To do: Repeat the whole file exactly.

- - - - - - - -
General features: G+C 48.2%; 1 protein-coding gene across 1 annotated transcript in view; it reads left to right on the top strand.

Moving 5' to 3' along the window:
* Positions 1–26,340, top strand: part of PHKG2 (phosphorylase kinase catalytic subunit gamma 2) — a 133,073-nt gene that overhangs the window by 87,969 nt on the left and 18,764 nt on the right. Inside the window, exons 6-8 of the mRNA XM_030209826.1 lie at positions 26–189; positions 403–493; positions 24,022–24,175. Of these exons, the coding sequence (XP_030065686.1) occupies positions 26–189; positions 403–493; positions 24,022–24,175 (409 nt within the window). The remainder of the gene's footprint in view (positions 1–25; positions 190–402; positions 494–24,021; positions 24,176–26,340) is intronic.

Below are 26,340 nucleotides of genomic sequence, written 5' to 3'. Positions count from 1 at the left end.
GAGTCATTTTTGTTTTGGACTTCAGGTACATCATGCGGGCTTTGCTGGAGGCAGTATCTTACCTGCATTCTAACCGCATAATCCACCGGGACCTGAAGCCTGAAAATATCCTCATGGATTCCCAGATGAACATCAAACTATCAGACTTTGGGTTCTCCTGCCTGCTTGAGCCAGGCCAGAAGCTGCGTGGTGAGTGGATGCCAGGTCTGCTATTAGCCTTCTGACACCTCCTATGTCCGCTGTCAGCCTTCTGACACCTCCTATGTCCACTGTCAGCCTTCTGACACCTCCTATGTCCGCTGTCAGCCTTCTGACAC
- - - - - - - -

General features: G+C 48.2%; 1 protein-coding gene across 1 annotated transcript in view; it reads left to right on the top strand.

Moving 5' to 3' along the window:
* Positions 1–26,340, top strand: part of PHKG2 (phosphorylase kinase catalytic subunit gamma 2) — a 133,073-nt gene that overhangs the window by 87,969 nt on the left and 18,764 nt on the right. Inside the window, exons 6-8 of the mRNA XM_030209826.1 lie at positions 26–189; positions 403–493; positions 24,022–24,175. Of these exons, the coding sequence (XP_030065686.1) occupies positions 26–189; positions 403–493; positions 24,022–24,175 (409 nt within the window). The remainder of the gene's footprint in view (positions 1–25; positions 190–402; positions 494–24,021; positions 24,176–26,340) is intronic.

Below are 26,340 nucleotides of genomic sequence, written 5' to 3'. Positions count from 1 at the left end.
GAGTCATTTTTGTTTTGGACTTCAGGTACATCATGCGGGCTTTGCTGGAGGCAGTATCTTACCTGCATTCTAACCGCATAATCCACCGGGACCTGAAGCCTGAAAATATCCTCATGGATTCCCAGATGAACATCAAACTATCAGACTTTGGGTTCTCCTGCCTGCTTGAGCCAGGCCAGAAGCTGCGTGGTGAGTGGATGCCAGGTCTGCTATTAGCCTTCTGACACCTCCTATGTCCGCTGTCAGCCTTCTGACACCTCCTATGTCCACTGTCAGCCTTCTGACACCTCCTATGTCCGCTGTCAGCCTTCTGACAC